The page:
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By Bruce Lieberman
Anyone who's taken a road trip knows how intensely the sun can beat down on the roadway. Could all those rays be converted to solar power?
Scott and Julie Brusaw said yes. This husband and wife team are the founders of Idaho-based company Solar Roadways. They created a system of solar panels coated with bulletproof glass that can replace pavement. It's not an unprecedented idea: both the Netherlands and France are researching solar roadways. But they have not yet been tried in the U.S.
The Brusaws just installed their first pilot project in Sandpoint, Idaho. And they are working with the Missouri Department of Transportation on a project at a rest stop on Route 66.
Brusaw: "We're hoping to be mass-manufacturing toward the end of next year and I expect to see them on residential roads probably in two to three years."
Skeptics worry about the durability of the panels and also the expense of producing and maintaining them.
But the Brusaws said the roads will pay for themselves over time by generating clean energy that can be delivered and sold to consumers.
Roads hold tremendous potential as sources of clean power. For example, the Brusaws said if every road in the U.S. was made of solar panels, we could produce three times more energy than we use as a country.
Reposted with permission from our media associate Yale Climate Connections.
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By Allegra Kirkland, Jeremy Deaton, Molly Taft, Mina Lee and Josh Landis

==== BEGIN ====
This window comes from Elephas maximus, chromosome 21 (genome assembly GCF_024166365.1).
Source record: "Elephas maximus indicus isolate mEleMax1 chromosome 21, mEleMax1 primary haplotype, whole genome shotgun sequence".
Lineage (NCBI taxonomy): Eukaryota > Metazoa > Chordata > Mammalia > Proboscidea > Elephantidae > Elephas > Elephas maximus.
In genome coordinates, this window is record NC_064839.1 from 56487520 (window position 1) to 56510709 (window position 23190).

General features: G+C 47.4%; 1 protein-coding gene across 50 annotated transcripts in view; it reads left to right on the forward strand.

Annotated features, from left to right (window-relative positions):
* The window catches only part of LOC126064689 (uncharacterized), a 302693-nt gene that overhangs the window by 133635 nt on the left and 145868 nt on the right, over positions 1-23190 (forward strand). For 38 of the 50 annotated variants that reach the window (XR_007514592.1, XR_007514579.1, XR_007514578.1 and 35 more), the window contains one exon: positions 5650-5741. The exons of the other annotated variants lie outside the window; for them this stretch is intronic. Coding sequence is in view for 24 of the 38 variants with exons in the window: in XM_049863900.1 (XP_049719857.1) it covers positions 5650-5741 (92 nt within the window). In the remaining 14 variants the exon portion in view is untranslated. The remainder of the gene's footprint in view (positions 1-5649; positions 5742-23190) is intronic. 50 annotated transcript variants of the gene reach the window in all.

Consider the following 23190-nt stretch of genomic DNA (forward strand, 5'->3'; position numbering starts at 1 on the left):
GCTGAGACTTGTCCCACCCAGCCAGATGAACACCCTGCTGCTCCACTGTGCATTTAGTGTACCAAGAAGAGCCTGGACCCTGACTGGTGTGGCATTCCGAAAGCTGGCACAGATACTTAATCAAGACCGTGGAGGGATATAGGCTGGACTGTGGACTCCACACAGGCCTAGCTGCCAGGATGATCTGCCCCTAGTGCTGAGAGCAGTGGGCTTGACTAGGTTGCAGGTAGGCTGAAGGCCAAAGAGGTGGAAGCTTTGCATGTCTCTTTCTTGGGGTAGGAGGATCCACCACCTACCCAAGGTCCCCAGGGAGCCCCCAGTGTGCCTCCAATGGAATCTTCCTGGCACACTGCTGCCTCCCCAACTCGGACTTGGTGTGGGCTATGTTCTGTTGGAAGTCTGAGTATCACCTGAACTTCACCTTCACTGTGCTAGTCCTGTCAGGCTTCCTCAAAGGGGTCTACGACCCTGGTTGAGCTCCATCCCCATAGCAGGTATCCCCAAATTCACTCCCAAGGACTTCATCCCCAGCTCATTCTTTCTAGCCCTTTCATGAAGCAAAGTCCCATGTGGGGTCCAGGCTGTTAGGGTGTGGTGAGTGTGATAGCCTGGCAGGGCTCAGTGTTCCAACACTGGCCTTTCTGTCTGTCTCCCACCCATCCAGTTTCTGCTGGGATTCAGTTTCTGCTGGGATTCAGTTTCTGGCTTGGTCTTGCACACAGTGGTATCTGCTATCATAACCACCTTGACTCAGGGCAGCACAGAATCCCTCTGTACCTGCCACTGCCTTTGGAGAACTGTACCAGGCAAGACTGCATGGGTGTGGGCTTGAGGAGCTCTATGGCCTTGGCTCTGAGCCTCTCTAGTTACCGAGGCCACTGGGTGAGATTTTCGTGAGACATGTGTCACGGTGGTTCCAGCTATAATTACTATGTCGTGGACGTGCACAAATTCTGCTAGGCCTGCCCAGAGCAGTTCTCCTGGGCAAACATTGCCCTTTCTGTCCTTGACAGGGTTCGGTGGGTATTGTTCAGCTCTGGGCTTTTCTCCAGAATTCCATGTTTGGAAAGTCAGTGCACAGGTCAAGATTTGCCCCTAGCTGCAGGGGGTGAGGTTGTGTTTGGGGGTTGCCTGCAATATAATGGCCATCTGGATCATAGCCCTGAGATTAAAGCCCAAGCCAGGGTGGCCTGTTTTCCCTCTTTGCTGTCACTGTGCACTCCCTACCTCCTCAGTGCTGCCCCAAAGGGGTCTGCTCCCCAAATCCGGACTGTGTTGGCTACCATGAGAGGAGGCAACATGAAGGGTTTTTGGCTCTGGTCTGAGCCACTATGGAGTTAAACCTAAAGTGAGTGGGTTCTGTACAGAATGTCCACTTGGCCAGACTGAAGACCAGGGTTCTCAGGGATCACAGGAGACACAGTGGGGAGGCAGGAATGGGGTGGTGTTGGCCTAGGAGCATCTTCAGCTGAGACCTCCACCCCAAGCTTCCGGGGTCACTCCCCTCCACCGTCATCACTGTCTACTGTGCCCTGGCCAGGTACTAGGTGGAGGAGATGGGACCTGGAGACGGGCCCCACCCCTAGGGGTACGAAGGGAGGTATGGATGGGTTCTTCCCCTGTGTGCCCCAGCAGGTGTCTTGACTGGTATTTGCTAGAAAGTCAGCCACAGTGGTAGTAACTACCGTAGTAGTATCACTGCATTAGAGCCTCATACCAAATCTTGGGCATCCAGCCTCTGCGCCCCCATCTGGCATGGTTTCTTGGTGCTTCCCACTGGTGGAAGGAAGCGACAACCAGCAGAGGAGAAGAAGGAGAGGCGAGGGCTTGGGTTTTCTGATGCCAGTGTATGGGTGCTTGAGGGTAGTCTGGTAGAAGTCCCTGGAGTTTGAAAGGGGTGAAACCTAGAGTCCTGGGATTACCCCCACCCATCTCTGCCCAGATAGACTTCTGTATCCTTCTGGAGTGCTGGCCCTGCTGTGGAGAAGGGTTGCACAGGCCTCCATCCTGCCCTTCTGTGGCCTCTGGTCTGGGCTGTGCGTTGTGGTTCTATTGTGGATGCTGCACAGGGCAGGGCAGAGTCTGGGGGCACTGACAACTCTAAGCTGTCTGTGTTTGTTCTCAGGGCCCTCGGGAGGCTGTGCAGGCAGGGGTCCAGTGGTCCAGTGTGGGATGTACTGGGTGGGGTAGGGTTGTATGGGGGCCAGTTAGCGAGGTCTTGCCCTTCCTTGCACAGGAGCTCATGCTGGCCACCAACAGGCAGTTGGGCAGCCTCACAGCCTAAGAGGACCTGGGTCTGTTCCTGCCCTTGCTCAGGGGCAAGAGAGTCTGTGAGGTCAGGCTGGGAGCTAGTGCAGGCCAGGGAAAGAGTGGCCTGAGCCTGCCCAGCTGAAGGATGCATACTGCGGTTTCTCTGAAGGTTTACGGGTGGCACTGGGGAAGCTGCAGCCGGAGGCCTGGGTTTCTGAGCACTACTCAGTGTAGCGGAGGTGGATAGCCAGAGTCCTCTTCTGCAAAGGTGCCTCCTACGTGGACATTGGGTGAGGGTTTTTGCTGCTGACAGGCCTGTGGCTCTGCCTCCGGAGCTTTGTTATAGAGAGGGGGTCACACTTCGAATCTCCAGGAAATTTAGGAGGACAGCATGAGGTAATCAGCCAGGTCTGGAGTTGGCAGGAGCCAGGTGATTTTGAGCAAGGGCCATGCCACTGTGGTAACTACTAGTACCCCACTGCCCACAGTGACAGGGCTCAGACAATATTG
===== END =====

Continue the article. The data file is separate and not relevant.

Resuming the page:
Climate change is already here. It's not something that can simply be ignored by cable news or dismissed by sitting U.S. senators in a Twitter joke. Nor is it a fantastical scenario like The Day After Tomorrow or 2012 that starts with a single crack in the Arctic ice shelf or earthquake tearing through Los Angeles, and results, a few weeks or years later, in the end of life on Earth as we know it.
Air pollution particles that a pregnant woman inhales have the potential to travel through the lungs and breach the fetal side of the placenta, indicating that unborn babies are exposed to black carbon from motor vehicles and fuel burning, according to a study published in the journal Nature Communications.
Teen activist Greta Thunberg delivered a talking-to to members of Congress Tuesday during a meeting of the Senate Climate Change Task Force after politicians praised her and other youth activists for their efforts and asked their advice on how to fight climate change.
The University of California system will dump all of its investments from fossil fuels, as the Associated Press reported. The university system controls over $84 billion between its pension fund and its endowment. However, the announcement about its investments is not aimed to please activists.
By Ngozi Okonjo-Iweala
World leaders have a formidable task: setting a course to save our future. The extreme weather made more frequent and severe by climate change is here. This spring, devastating cyclones impacted 3 million people in Mozambique, Malawi and Zimbabwe. Record heatwaves are hitting Europe and other regions — this July was the hottest month in modern record globally. Much of India is again suffering severe drought.
By Mark Hertsgaard
The United Nations Secretary General says that he is counting on public pressure to compel governments to take much stronger action against what he calls the climate change "emergency."